For weeks 8 and 9 of the Alderleaf Wilderness Certification Program, students began their permaculture training and also spent a week learning how to make stone tools, from making basic basalt blades to flint-knapping obsidian into arrowheads.
Week 8 began with students visiting a nearby river bar on Tuesday to practice their hand at making basic stone tools. They learned about which stones are best and several ways of breaking rocks into pieces with usable edges.
Then students learned how to attach the stone blades to handles using cordage material and pitch glue. These tools can then be used for cutting, scraping or chopping depending on their size, shape and thickness.
Wednesday, students worked on finer grained material to learn how to knap stone using percussion and pressure flaking. They started practicing on glass to learn the fundamentals of flint-knapping.
On Thursday students got to work with obsidian, a volcanic rock that can make incredibly sharp blades. Most students went home with one or more arrowheads that they created themselves.
During week 9 students were introduced to the principles and perspectives of permaculture, a design system for implementing sustainable living into any property. They started by learning how to look at a landscape and ask the right questions. Here students work with instructor Dave Boehnlein to look at the parts of the Alderleaf property through the lens of permaculture.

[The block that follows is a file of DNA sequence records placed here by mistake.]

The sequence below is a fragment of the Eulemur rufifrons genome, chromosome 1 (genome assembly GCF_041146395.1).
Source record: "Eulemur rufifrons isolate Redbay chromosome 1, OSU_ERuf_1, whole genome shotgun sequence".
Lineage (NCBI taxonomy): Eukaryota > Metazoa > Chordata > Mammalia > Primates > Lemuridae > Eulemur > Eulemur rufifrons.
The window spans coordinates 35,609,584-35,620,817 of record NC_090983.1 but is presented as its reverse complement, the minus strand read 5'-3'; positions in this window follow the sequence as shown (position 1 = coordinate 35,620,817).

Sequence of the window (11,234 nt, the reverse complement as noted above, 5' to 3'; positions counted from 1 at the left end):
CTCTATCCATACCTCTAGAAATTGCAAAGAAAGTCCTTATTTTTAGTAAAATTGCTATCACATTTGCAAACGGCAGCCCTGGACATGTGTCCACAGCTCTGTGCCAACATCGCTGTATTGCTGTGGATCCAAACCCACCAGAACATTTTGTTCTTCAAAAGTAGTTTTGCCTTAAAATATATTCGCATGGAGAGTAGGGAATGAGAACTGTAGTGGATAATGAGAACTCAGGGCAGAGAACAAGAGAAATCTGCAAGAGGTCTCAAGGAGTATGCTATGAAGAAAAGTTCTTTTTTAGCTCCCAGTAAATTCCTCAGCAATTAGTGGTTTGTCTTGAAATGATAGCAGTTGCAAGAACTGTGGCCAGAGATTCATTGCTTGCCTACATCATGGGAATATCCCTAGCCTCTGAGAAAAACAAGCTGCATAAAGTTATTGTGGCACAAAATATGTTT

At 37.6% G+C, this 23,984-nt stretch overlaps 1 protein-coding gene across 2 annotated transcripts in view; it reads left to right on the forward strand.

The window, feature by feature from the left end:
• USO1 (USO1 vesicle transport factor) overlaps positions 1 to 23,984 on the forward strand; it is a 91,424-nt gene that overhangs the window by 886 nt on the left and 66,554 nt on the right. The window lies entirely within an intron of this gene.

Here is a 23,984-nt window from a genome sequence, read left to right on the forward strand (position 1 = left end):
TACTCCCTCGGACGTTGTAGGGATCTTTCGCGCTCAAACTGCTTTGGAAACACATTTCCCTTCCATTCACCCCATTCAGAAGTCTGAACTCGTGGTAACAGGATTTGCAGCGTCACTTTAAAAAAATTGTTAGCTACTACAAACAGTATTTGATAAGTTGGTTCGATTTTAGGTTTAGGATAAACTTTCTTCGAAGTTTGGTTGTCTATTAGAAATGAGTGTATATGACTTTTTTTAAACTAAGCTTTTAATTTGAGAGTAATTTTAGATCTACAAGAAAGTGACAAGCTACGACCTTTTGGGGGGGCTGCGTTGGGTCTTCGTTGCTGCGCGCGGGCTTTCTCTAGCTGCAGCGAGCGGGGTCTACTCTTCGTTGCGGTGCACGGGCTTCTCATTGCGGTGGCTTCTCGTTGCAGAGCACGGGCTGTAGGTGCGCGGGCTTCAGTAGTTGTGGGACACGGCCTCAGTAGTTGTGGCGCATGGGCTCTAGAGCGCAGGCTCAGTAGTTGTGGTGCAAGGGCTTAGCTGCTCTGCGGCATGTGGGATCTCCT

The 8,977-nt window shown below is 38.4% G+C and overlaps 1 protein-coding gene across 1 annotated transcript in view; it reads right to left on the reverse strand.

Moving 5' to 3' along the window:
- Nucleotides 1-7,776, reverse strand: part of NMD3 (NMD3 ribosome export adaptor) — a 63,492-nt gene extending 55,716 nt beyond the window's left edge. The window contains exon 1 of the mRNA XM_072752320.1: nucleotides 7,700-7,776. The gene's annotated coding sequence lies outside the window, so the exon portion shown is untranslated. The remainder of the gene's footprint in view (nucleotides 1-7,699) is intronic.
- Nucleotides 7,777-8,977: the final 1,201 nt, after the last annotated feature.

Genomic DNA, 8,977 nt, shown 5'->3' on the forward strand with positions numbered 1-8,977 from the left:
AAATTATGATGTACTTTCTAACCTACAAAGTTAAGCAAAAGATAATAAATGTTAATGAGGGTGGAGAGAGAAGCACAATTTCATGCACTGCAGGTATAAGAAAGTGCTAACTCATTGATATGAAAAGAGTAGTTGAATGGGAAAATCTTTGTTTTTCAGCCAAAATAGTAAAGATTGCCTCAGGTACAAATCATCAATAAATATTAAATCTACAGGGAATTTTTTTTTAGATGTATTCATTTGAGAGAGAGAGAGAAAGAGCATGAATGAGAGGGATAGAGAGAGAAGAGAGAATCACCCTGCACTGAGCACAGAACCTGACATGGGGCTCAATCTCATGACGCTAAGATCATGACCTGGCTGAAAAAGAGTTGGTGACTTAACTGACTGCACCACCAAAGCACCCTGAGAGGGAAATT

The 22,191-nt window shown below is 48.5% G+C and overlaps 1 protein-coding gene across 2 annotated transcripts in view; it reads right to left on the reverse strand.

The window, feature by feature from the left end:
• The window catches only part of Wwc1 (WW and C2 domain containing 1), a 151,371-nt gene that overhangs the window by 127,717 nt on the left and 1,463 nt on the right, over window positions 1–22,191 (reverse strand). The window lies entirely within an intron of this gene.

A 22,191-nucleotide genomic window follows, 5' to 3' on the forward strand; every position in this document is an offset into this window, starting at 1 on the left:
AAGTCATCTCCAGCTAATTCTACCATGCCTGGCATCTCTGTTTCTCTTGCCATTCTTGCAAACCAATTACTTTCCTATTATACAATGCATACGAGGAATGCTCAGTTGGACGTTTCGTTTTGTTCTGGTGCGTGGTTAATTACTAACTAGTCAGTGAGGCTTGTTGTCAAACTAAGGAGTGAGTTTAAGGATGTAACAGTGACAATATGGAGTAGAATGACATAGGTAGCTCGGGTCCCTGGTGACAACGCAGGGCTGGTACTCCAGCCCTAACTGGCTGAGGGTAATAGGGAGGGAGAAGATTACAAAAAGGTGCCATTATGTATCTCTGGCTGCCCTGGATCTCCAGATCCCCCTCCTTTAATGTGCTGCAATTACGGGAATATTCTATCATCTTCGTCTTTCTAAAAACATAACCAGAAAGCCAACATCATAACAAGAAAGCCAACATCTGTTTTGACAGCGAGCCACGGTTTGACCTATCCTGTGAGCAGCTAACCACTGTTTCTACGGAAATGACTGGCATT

Dave points out how this mole hill has brought up soil from below and gives students like Damien an opportunity to look at the mound for more information about soil health and drainage. What is the content of the mound? Why was this mound found in that part particular part of the meadow and not in other parts? Questions like this allow a great deal to be gleaned through observations rooted in a deep understanding of ecology.
Finally, students during this first week of permaculture course went to interview a real client they will be working with this year for their group permaculture design projects. The projects are focused on using permaculture principles and knowledge to design a property to match the needs and desires of the client in a sustainable way that works with nature.
Once the students have done the initial assessment of the land - as seen in the photo above – they begin the work of gathering all possible relevant information to help them with creating the most effective permaculture design.
This is exciting work, and a meaningful way to practice permaculture design in a real-world setting. Watch for updates about the progress of the students' permaculture learning later on in the school year!
Learn about the Alderleaf Wilderness Certification Program, our in-depth, nine-month course that trains students to teach and apply wilderness survival, permaculture, ethnobotany, wildlife tracking, naturalist, and outdoor leadership skills.